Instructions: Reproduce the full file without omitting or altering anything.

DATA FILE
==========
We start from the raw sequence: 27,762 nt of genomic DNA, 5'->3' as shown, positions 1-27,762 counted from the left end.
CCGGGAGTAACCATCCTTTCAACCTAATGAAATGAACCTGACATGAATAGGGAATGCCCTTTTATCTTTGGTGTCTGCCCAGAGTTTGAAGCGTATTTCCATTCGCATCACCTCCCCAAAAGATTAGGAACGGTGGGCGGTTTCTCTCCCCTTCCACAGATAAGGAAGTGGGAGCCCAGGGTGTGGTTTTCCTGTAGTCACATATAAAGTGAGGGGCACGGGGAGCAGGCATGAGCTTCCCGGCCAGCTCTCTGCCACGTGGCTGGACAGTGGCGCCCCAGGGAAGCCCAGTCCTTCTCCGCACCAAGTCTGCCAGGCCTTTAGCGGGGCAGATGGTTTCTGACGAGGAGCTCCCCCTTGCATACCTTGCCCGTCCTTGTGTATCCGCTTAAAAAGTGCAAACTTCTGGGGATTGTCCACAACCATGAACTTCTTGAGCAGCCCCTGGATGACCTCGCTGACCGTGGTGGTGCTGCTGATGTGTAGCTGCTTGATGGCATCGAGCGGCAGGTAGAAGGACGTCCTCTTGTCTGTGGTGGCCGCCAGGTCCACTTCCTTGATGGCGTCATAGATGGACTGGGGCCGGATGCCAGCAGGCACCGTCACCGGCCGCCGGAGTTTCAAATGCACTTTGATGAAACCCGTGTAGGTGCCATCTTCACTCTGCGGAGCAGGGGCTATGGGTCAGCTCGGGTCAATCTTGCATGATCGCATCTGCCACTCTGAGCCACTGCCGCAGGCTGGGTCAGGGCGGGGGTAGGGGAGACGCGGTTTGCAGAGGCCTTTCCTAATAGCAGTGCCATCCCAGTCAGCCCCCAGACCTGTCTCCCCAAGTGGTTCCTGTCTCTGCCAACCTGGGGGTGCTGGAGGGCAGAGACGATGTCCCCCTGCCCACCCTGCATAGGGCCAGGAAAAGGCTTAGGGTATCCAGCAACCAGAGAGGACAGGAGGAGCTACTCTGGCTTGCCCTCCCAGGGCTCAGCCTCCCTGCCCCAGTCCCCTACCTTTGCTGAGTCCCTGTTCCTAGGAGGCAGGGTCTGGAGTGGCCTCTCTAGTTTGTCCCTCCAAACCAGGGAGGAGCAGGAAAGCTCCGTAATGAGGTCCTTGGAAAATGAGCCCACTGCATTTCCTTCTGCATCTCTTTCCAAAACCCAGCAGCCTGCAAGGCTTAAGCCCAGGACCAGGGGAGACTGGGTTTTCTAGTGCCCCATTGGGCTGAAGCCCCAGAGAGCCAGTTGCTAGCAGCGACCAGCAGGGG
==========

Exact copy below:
We start from the raw sequence: 27,762 nt of genomic DNA, 5'->3' as shown, positions 1-27,762 counted from the left end.
CCGGGAGTAACCATCCTTTCAACCTAATGAAATGAACCTGACATGAATAGGGAATGCCCTTTTATCTTTGGTGTCTGCCCAGAGTTTGAAGCGTATTTCCATTCGCATCACCTCCCCAAAAGATTAGGAACGGTGGGCGGTTTCTCTCCCCTTCCACAGATAAGGAAGTGGGAGCCCAGGGTGTGGTTTTCCTGTAGTCACATATAAAGTGAGGGGCACGGGGAGCAGGCATGAGCTTCCCGGCCAGCTCTCTGCCACGTGGCTGGACAGTGGCGCCCCAGGGAAGCCCAGTCCTTCTCCGCACCAAGTCTGCCAGGCCTTTAGCGGGGCAGATGGTTTCTGACGAGGAGCTCCCCCTTGCATACCTTGCCCGTCCTTGTGTATCCGCTTAAAAAGTGCAAACTTCTGGGGATTGTCCACAACCATGAACTTCTTGAGCAGCCCCTGGATGACCTCGCTGACCGTGGTGGTGCTGCTGATGTGTAGCTGCTTGATGGCATCGAGCGGCAGGTAGAAGGACGTCCTCTTGTCTGTGGTGGCCGCCAGGTCCACTTCCTTGATGGCGTCATAGATGGACTGGGGCCGGATGCCAGCAGGCACCGTCACCGGCCGCCGGAGTTTCAAATGCACTTTGATGAAACCCGTGTAGGTGCCATCTTCACTCTGCGGAGCAGGGGCTATGGGTCAGCTCGGGTCAATCTTGCATGATCGCATCTGCCACTCTGAGCCACTGCCGCAGGCTGGGTCAGGGCGGGGGTAGGGGAGACGCGGTTTGCAGAGGCCTTTCCTAATAGCAGTGCCATCCCAGTCAGCCCCCAGACCTGTCTCCCCAAGTGGTTCCTGTCTCTGCCAACCTGGGGGTGCTGGAGGGCAGAGACGATGTCCCCCTGCCCACCCTGCATAGGGCCAGGAAAAGGCTTAGGGTATCCAGCAACCAGAGAGGACAGGAGGAGCTACTCTGGCTTGCCCTCCCAGGGCTCAGCCTCCCTGCCCCAGTCCCCTACCTTTGCTGAGTCCCTGTTCCTAGGAGGCAGGGTCTGGAGTGGCCTCTCTAGTTTGTCCCTCCAAACCAGGGAGGAGCAGGAAAGCTCCGTAATGAGGTCCTTGGAAAATGAGCCCACTGCATTTCCTTCTGCATCTCTTTCCAAAACCCAGCAGCCTGCAAGGCTTAAGCCCAGGACCAGGGGAGACTGGGTTTTCTAGTGCCCCATTGGGCTGAAGCCCCAGAGAGCCAGTTGCTAGCAGCGACCAGCAGGGG